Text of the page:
Calif. man behind film denies probation violations

By Greg Risling

Associated Press

Published: Wednesday, Oct. 10 2012 6:15 p.m. MDT

Prosecutors recently sought transcripts from a pair of 2009 hearings in the bank fraud case where Youssef told two judges that his true name was Nakoula Basseley Nakoula. Legal experts said giving a false name to a judge could spell trouble for Youssef on the probation violation allegations and result in new charges since he made the statement about his name before he was sentenced.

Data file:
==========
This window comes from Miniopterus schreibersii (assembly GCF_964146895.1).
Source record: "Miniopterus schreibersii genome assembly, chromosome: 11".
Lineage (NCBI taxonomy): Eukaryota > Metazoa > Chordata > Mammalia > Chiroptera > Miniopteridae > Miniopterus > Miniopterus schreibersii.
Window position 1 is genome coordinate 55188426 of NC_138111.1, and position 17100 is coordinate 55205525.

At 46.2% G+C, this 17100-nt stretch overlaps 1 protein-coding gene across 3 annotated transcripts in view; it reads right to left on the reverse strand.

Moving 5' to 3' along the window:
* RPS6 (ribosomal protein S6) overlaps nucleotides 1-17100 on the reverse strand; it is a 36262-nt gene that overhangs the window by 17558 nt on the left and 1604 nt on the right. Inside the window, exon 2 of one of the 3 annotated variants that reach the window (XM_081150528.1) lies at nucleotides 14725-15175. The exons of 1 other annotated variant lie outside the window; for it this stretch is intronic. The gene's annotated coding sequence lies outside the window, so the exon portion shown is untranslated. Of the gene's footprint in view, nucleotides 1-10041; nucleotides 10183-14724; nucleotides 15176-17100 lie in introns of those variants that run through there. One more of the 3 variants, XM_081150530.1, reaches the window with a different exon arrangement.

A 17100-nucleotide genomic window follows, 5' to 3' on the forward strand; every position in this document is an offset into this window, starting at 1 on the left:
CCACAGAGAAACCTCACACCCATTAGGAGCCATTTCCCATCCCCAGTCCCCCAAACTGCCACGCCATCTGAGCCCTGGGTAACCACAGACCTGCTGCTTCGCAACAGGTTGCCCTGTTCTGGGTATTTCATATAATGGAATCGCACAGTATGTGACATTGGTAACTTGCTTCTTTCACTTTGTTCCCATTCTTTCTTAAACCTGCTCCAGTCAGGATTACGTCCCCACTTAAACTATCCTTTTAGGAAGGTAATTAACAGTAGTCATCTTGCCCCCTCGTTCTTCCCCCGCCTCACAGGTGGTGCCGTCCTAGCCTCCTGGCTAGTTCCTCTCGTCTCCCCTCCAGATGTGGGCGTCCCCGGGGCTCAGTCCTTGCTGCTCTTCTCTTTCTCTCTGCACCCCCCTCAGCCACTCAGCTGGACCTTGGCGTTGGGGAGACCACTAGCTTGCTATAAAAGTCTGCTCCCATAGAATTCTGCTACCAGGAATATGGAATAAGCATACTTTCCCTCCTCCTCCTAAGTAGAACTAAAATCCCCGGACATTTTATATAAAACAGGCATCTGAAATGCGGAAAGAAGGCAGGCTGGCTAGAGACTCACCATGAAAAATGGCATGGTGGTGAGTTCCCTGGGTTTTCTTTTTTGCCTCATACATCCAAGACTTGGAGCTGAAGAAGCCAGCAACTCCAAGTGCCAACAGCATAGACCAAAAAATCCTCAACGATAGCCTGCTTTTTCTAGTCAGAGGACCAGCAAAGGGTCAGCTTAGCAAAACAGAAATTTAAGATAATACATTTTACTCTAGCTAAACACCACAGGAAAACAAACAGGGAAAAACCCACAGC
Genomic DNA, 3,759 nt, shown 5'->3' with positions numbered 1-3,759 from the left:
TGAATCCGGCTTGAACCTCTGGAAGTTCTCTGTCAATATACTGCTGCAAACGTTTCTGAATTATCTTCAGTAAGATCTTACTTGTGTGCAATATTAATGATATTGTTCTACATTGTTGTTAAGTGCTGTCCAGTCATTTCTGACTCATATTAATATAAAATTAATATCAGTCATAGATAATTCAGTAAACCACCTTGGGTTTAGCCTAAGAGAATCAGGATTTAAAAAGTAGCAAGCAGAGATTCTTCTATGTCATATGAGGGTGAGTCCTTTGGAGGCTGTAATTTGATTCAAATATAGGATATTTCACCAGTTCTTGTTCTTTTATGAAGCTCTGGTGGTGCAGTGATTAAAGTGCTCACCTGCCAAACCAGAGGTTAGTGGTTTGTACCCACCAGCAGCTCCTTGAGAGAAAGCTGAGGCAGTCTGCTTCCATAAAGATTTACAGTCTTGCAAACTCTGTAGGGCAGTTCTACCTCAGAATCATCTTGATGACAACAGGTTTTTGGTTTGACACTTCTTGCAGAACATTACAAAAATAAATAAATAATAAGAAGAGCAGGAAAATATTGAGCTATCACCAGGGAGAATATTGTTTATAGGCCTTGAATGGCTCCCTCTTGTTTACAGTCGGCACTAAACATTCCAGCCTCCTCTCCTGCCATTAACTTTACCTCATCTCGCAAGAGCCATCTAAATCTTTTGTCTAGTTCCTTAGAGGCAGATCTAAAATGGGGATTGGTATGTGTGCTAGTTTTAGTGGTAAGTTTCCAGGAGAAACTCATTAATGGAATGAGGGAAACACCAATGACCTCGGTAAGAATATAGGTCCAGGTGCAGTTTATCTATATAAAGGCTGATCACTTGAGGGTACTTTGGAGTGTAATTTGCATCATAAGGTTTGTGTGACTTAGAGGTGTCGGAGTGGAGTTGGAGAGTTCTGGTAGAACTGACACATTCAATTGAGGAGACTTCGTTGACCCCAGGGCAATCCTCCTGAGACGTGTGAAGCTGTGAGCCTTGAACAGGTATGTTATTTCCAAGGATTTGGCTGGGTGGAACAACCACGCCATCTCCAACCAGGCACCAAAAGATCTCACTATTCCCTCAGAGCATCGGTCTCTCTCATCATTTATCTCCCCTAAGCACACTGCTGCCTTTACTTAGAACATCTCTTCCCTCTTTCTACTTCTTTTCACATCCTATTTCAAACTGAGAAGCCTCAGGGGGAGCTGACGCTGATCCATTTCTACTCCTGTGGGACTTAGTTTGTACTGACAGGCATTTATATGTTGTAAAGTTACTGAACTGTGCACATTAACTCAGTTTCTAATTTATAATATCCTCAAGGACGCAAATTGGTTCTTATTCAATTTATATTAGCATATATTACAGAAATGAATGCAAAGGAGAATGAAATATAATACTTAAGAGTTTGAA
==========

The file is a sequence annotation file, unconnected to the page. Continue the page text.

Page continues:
"If he was under oath when he lied about his name, it's perjury," said Lawrence Rosenthal, a constitutional and criminal law professor at Chapman University School of Law. "If he was not under oath but if giving the false name somehow was going to interfere with the effective administration of justice," then it would also be a crime.

AP Special Correspondent Linda Deutsch and Associated Press writer Gillian Flaccus contributed to this report.

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